This wasn’t the first time a Miami arts institution removed an artwork related to Palestinian people, which has further sparked concerns among artists about censorship. Arts publication Hyperallergic reported that the Institute of Contemporary Art, Miami quietly removed a portrait of the Palestinian-American scholar Edward Said from an exhibition of Charles Gaines’ work and later re-installed the piece.

“[Artists] have to speak out on this as a collective,” Johnson said. “Just because it wasn’t you now, it could be you in the future.”

Harmony Honig, a Jewish Miami-based performance artist who did not find Vũ’s artwork to be hate speech, signed the open letter criticizing Oolite’s decision as censorship.

“It’s just really shameful that what’s supposed to be a public arts institution would try to shame artists for speaking out against a genocide that’s happening in Palestine,” Honig said. “It’s one thing to not publicly condemn it, and it’s another to censor artists who want to speak about it.”

In June, several South Florida artists protested Oolite’s decision by adding pro-Palestinian artworks to the blank space at the Walgreens, including images of watermelons, keffiyehs and the phrase “Killing the flowers will not delay spring.” The works were visible for several days until all the Walgreens windows were covered.

Elias Rischmawi, a Palestinian Miami-based artist, participated in the action. Arts organizations tend to present themselves as progressive on most social issues, Rischmawi said, but “not for Palestine.”

“An organization like that should never censor any artists because they understand what an artist’s role is in society,” Rischmawi said. “We’re here to tell the times, and that’s what Vũ was doing.”

Others in the arts community didn’t see it as censorship. For Ariel Baron-Robbins, a Jewish Miami-based artist who had a studio at Oolite from 2014 to 2016, the phrase is inseparable from its association with the militant group Hamas. “It’s such an extreme sentence that something did need to happen immediately,” she said.

“I felt sad because the people that were the loudest about it and saying this was this horrible thing Oolite did, I felt like I would love to have a conversation with them and carefully explain what it was that made that statement so bad,” she said. “But then I also felt like my voice would not be heard.”

Angulo said she has received several messages from people within the arts community who support Oolite’s decision. Among those who agreed with Oolite is David Schaecter, a 94-year-old Holocaust survivor and former partner of Miami arts storage facility Museo Vault.

“Six million Jewish people, including 1.5 million children, and 105 members of my family, were murdered because slogans like this one were ignored and excused, at the same time they fostered unprecedented genocidal hatred. I know – I was there,” Schaecter wrote in a statement.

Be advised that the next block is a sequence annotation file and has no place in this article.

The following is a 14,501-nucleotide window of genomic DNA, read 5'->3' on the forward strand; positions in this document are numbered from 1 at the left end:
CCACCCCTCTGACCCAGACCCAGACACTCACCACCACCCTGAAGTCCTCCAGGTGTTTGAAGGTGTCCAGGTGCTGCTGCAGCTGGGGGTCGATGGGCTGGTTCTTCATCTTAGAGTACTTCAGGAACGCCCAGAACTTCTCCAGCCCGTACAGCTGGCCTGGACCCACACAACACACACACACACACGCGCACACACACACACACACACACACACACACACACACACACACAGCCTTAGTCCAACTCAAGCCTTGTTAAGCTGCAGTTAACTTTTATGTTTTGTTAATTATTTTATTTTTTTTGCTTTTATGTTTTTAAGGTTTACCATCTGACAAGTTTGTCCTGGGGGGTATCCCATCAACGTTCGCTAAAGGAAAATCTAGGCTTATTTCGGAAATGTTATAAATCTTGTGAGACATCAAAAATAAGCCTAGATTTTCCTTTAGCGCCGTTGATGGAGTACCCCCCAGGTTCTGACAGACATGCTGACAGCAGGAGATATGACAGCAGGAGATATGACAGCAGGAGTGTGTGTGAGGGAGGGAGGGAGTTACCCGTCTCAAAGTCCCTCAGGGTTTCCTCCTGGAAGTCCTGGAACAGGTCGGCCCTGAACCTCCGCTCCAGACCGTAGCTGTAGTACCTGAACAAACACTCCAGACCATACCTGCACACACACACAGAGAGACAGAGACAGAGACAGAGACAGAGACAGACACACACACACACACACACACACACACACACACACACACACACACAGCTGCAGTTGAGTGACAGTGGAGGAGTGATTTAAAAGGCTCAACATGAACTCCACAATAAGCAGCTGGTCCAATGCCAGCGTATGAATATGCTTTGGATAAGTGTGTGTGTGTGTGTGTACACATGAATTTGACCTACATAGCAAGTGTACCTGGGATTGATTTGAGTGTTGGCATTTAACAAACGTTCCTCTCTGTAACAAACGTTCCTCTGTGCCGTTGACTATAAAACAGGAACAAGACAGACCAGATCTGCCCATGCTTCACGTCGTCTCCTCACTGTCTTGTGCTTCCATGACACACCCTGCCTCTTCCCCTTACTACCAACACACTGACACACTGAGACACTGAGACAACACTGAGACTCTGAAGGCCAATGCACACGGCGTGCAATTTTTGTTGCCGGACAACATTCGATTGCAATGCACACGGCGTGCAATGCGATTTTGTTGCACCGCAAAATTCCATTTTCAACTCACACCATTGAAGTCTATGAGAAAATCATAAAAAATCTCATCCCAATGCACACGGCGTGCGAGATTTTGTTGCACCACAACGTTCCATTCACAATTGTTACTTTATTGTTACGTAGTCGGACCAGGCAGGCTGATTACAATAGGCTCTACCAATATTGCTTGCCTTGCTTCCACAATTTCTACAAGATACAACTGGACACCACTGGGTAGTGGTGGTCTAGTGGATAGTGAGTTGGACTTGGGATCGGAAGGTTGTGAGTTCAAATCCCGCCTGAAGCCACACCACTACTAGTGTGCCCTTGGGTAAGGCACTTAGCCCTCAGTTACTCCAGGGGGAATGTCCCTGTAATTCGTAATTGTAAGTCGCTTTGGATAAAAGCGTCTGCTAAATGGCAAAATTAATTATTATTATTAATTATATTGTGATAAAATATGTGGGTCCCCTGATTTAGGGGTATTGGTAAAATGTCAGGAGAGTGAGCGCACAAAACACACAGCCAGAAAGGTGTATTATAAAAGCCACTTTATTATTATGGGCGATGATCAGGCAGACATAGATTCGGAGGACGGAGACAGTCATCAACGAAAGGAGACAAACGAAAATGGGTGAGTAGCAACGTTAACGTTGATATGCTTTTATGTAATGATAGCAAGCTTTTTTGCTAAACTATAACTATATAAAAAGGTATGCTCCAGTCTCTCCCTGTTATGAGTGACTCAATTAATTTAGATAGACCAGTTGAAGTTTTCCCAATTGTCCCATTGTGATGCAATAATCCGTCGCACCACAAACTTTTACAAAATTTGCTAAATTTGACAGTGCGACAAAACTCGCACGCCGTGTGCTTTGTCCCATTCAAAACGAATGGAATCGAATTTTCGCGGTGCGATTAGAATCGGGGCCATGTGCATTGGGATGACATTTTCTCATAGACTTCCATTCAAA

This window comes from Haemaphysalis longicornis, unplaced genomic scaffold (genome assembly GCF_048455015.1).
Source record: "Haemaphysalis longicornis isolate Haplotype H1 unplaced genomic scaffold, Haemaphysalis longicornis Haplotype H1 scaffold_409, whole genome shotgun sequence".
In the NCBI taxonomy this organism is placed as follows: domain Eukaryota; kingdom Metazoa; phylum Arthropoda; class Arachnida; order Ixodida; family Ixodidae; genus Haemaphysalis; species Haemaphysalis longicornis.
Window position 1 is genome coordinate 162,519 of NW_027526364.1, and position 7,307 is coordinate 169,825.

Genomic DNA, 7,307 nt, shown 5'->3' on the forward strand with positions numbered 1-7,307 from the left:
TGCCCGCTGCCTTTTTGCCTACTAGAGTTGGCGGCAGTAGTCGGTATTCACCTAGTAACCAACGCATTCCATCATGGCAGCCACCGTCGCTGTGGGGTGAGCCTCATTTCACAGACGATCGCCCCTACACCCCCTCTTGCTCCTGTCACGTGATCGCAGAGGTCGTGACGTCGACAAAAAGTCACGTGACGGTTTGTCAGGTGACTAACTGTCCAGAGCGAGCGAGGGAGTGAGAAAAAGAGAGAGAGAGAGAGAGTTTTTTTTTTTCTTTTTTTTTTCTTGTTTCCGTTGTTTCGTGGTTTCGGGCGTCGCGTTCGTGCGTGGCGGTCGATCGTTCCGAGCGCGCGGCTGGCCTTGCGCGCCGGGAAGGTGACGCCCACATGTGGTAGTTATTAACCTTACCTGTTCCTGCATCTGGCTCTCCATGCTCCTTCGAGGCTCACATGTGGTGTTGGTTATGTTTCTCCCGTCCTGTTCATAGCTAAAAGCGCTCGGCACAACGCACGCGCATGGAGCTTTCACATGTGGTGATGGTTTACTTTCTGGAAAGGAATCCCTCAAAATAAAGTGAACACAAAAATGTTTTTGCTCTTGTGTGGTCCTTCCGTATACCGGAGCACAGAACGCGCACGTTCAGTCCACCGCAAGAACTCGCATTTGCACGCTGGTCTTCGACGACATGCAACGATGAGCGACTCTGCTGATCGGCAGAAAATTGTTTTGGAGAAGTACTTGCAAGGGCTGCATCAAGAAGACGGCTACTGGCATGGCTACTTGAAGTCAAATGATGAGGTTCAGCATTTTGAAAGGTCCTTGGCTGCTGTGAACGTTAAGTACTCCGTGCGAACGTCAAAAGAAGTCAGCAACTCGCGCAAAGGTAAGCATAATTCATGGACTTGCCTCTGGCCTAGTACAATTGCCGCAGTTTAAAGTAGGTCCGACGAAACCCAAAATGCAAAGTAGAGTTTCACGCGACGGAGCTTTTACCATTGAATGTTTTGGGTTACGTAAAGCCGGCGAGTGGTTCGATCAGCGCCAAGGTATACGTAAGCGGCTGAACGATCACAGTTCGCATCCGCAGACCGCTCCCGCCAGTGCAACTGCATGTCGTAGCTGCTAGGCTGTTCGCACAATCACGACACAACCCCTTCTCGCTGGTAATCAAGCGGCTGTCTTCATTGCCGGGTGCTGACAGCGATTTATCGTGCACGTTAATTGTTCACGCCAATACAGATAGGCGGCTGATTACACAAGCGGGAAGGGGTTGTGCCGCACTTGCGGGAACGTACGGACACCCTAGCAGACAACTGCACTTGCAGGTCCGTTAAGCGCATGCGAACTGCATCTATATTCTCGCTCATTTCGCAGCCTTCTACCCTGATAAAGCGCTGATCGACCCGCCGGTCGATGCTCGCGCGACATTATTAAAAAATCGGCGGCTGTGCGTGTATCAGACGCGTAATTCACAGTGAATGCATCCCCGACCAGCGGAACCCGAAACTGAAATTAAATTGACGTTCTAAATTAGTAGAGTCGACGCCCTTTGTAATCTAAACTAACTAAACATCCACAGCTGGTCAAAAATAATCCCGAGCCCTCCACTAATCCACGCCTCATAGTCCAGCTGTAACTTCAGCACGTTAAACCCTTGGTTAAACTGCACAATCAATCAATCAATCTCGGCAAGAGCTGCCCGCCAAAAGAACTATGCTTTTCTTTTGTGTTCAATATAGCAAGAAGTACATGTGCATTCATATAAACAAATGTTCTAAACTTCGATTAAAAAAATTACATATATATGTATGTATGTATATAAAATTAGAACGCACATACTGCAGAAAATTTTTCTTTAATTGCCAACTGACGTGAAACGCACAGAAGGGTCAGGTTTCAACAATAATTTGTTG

Some in the community find themselves somewhere in between, like one former Oolite resident artist who asked not to be named. The artist didn’t agree with how Oolite handled the situation, but didn’t find it necessary for Angulo to step down.

“This is a very delicate matter, and it should be treated with sensitivity and care on both sides,” the artist said. “We are dealing with people’s lives and reputations, and we have to all remember no organization is perfect. There is always work to be done.”

The conversation continues

Just two days after Oolite’s public statement was posted on Instagram, several Miami artists shared posts online calling for a boycott. Johnson was among the first to do so.

“These organizations and these institutions feel like they can treat artists any type of way and don’t realize the pull artists can have,” Johnson said. “They are indebted to us, not the other way around.”

The boycott asks artists to not participate in Oolite exhibitions, lectures, film screenings or open studio events. It does not ask artists to leave the Oolite studios they’re already in or return or refuse grant money.

“That would be antithetical to what we’re trying to do here,” said artist and boycott organizer Misael Soto. “If an artist is going to take advantage of the space that was afforded to them according to merit, they flat out deserve that and should be taking advantage of that wholeheartedly without the need to give back anything to Oolite. It’s not a trade.”

Soto said organizers don’t deny the positive impact Oolite has had on artists’ careers, but they do believe Oolite’s board is in need of structural change, like majority artist representation. Organizers will continue the boycott until there is a town hall discussion with Oolite, its resident artists and the wider artistic community.

Angulo found the boycott to be preposterous.

“I think it’s fascinating that they are willing to boycott certain things but are very happy to keep getting their free studios and their $1,200 housing stipend that they get each month,” Angulo said. “And that they are not boycotting our money or resources even though apparently our money is dirty money.”

But there is hope for continued dialogue. After a meeting between Vũ and Angulo in late June, the Oolite board will meet with Oolite resident artists to discuss the matter on Aug. 7.

“It’s good to have these kinds of discussions in person,” Vũ said. “There’s so much to be communicated that can’t be done through the internet.”


This story was produced with financial support from individuals and Berkowitz Contemporary Arts in partnership with Journalism Funding Partners, as part of an independent journalism fellowship program. The Miami Herald maintains full editorial control of this work.